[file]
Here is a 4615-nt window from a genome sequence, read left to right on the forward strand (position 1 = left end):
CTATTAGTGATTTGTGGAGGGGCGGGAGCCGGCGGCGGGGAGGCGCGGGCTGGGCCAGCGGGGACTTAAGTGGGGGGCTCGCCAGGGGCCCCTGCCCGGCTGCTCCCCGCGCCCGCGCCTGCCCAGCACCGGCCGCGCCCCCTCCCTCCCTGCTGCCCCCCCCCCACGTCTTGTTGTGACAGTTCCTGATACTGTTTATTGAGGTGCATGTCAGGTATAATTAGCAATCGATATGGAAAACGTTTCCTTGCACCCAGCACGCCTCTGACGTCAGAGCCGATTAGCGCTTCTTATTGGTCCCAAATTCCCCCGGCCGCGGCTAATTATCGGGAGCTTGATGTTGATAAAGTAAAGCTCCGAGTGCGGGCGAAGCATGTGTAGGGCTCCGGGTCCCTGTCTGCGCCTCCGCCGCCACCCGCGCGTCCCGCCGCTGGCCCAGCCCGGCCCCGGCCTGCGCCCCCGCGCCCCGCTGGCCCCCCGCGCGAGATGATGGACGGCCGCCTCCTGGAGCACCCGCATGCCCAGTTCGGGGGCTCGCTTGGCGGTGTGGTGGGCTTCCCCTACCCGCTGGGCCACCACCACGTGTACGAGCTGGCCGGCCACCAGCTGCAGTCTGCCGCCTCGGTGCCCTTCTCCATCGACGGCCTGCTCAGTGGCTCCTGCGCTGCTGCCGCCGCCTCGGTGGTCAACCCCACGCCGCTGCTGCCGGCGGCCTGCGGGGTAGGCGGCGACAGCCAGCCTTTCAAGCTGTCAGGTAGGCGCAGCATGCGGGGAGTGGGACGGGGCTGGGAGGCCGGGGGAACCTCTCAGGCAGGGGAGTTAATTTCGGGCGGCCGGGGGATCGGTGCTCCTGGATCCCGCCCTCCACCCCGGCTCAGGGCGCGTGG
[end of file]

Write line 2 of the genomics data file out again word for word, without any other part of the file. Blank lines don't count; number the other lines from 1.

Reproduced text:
CTATTAGTGATTTGTGGAGGGGCGGGAGCCGGCGGCGGGGAGGCGCGGGCTGGGCCAGCGGGGACTTAAGTGGGGGGCTCGCCAGGGGCCCCTGCCCGGCTGCTCCCCGCGCCCGCGCCTGCCCAGCACCGGCCGCGCCCCCTCCCTCCCTGCTGCCCCCCCCCCACGTCTTGTTGTGACAGTTCCTGATACTGTTTATTGAGGTGCATGTCAGGTATAATTAGCAATCGATATGGAAAACGTTTCCTTGCACCCAGCACGCCTCTGACGTCAGAGCCGATTAGCGCTTCTTATTGGTCCCAAATTCCCCCGGCCGCGGCTAATTATCGGGAGCTTGATGTTGATAAAGTAAAGCTCCGAGTGCGGGCGAAGCATGTGTAGGGCTCCGGGTCCCTGTCTGCGCCTCCGCCGCCACCCGCGCGTCCCGCCGCTGGCCCAGCCCGGCCCCGGCCTGCGCCCCCGCGCCCCGCTGGCCCCCCGCGCGAGATGATGGACGGCCGCCTCCTGGAGCACCCGCATGCCCAGTTCGGGGGCTCGCTTGGCGGTGTGGTGGGCTTCCCCTACCCGCTGGGCCACCACCACGTGTACGAGCTGGCCGGCCACCAGCTGCAGTCTGCCGCCTCGGTGCCCTTCTCCATCGACGGCCTGCTCAGTGGCTCCTGCGCTGCTGCCGCCGCCTCGGTGGTCAACCCCACGCCGCTGCTGCCGGCGGCCTGCGGGGTAGGCGGCGACAGCCAGCCTTTCAAGCTGTCAGGTAGGCGCAGCATGCGGGGAGTGGGACGGGGCTGGGAGGCCGGGGGAACCTCTCAGGCAGGGGAGTTAATTTCGGGCGGCCGGGGGATCGGTGCTCCTGGATCCCGCCCTCCACCCCGGCTCAGGGCGCGTGG